This information sheet is about Clinical Trial & Research
What is a clinical trial?
A clinical trial is a research study where people can volunteer to test new diagnostics, devices or treatments to help prevent, detect, treat or manage diseases or medical conditions. These treatments, devices or diagnostics are known as interventions.
Interventions can include:
- experimental drugs
- cells and other biological products
- medical devices
- surgical and other medical treatments and procedures
- psychotherapeutic and behavioural therapies
- health service changes
- preventive care strategies
Clinical trials generally involve testing:
New interventions - by testing how people respond to the new intervention and what side effects might occur. This helps to determine if a new intervention works, is safe and is better than the interventions that are already available.
Existing interventions - by comparing existing interventions and either testing new ways to use them or observing how people respond to other factors that might affect their health (such as dietary changes).
Why do we need clinical trials?
Clinical trials are necessary to prove that new interventions are safe and effective for use in humans.
They help confirm if the intervention being studied will work, what the side effects are, how well they are tolerated and what the correct dose of a medicine should be. A clinical trial is commenced only after initial series of testing the new intervention (also called pre-clinical trial) were completed and results were satisfactory.
Without clinical trials, new medicines and medical devices cannot be approved for use in Australia.
How are clinical trials approved?
In Australia, clinical trials must be ethically and scientifically reviewed by a Human Research Ethics Committee (HREC) before commencing. The HREC is a group comprising health professionals, researchers, lawyers and members of the public.
Who initiates clinical trials?
Clinical trials may be initiated by a drug or device company that has developed a new intervention. They are called the sponsor of the clinical trial and must be an Australian business. If the intervention has been developed by an overseas company, an Australian company is contracted to act as the sponsor on behalf of the international company. The sponsor provides funding to cover the costs of conducting the clinical trial.
Clinical trials may also be initiated by medical research organisations and individual or groups of health professionals, such as doctors and nurses. These trials may be funded by a research organisation, a grant from research funding bodies, or by the hospital itself.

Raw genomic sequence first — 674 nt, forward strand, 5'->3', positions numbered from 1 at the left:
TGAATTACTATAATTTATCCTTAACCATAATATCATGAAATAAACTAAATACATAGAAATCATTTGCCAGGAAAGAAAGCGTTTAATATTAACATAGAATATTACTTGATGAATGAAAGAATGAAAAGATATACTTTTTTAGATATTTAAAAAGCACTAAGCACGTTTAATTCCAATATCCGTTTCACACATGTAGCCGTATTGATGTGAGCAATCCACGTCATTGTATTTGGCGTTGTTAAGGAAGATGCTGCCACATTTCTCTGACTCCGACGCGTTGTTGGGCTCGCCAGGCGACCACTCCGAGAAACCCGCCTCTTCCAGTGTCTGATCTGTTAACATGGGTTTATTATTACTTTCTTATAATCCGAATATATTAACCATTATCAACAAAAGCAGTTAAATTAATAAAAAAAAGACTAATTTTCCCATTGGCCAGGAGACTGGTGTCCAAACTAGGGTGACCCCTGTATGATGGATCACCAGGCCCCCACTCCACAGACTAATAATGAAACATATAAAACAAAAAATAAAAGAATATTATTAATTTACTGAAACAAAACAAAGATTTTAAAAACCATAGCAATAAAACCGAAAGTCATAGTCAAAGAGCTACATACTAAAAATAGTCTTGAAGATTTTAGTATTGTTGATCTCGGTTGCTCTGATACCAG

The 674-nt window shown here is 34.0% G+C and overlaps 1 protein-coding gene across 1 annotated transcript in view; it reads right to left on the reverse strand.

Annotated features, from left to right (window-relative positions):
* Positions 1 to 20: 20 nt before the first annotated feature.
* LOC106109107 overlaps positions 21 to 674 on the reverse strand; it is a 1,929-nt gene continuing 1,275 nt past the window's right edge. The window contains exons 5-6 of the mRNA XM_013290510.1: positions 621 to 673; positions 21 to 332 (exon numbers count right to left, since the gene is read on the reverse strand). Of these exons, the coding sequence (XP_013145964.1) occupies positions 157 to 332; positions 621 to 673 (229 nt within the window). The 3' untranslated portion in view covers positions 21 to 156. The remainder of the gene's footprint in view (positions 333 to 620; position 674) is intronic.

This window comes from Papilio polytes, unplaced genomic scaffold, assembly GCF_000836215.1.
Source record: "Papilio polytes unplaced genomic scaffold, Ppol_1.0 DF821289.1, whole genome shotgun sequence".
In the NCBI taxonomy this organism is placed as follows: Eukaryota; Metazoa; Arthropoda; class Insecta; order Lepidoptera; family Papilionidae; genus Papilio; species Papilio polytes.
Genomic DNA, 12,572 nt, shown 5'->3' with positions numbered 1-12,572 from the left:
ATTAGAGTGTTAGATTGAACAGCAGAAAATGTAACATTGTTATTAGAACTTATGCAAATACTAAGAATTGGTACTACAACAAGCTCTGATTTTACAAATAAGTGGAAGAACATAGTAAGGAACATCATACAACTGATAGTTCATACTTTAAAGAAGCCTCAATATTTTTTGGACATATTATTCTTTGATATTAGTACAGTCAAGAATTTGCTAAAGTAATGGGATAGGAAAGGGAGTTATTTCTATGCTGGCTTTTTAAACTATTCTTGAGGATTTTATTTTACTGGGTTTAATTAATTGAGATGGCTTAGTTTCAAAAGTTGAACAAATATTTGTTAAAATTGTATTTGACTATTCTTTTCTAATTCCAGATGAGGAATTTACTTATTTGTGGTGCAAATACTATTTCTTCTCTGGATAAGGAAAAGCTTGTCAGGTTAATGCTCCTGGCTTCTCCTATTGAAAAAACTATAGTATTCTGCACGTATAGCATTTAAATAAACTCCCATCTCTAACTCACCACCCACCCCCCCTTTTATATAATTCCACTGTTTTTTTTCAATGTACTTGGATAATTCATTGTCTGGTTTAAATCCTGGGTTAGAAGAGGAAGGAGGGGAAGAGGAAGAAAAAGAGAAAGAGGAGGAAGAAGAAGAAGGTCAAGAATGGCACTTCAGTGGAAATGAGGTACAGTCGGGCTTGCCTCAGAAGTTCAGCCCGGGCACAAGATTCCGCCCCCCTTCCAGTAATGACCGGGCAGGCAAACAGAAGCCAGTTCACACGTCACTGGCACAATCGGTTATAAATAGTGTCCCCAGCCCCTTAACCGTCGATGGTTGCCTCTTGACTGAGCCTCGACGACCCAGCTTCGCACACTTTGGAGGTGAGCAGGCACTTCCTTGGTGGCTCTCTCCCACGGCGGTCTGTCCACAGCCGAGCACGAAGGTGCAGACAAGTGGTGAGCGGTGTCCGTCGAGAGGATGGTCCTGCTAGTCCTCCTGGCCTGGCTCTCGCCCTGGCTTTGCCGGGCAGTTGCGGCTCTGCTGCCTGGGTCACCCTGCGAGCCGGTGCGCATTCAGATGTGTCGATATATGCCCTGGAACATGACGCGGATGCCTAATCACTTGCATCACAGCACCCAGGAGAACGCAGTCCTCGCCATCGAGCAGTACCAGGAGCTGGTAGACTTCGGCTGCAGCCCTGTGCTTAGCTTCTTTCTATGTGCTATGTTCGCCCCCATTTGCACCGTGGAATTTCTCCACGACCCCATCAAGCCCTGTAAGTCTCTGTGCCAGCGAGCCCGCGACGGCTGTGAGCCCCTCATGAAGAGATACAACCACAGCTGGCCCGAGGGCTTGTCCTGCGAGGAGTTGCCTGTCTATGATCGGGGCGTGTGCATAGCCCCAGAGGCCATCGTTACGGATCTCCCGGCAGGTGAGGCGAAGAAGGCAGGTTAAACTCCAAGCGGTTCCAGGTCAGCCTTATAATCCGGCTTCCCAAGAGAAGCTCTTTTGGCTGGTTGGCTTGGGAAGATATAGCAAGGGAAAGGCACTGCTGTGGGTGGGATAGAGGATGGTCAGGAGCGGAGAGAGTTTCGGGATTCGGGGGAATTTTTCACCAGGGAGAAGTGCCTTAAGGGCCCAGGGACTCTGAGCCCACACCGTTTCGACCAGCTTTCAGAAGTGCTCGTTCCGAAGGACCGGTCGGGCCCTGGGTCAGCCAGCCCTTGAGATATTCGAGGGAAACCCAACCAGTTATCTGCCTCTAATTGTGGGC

Who runs a clinical trial?
Each clinical drug trial and most device trials are led by a doctor who is referred to as
How can you participate in a clinical trial?
Typically, it is recommended directly by your doctor.
Sometimes clinical trials are advertised within the hospital and in the media. If you are interested in participating in a clinical trial, speak to your hospital doctor.
Before making this important decision, you will be given a full plain-language explanation of the clinical trial, in writing and verbally. You should ask any questions that have and carefully consider all the information before deciding to participate. You may wish to discuss the trial with your family before making your decision.
Remember, participating in any research is voluntary. You will receive appropriate care for your illness whether you choose to participate or not.
Can my child participate in a clinical trial?
Absolutely. Your child can participate in a clinical trial and provide a significant contribution to the efforts aimed at improving health of your child or children with similar conditions.
What happens with the results from clinical trials?
Once available, the results are made accessible to the clinical trial team and may be published in medical journals and other relevant publications. Participants can obtain a written plain language explanation of the results from the Principal Investigator.
What about my privacy?
All clinical trials are conducted in accordance with the Victorian Health Records Act Privacy Principles. Your information is kept confidential and you will not be able to be identified in any publication of the results. Your consent to share your information with any other organisation is obtained before information is released.
Can I leave a clinical trial once I’m on it?
Yes, you can choose to leave a clinical trial at any time and for any reason. You would only need to discuss your decision with the research team to check whether there are special requirements for leaving the trial and also handling of your data that was collected during the trial. Your decision to leave the trial will not affect the relationship between you and your doctor.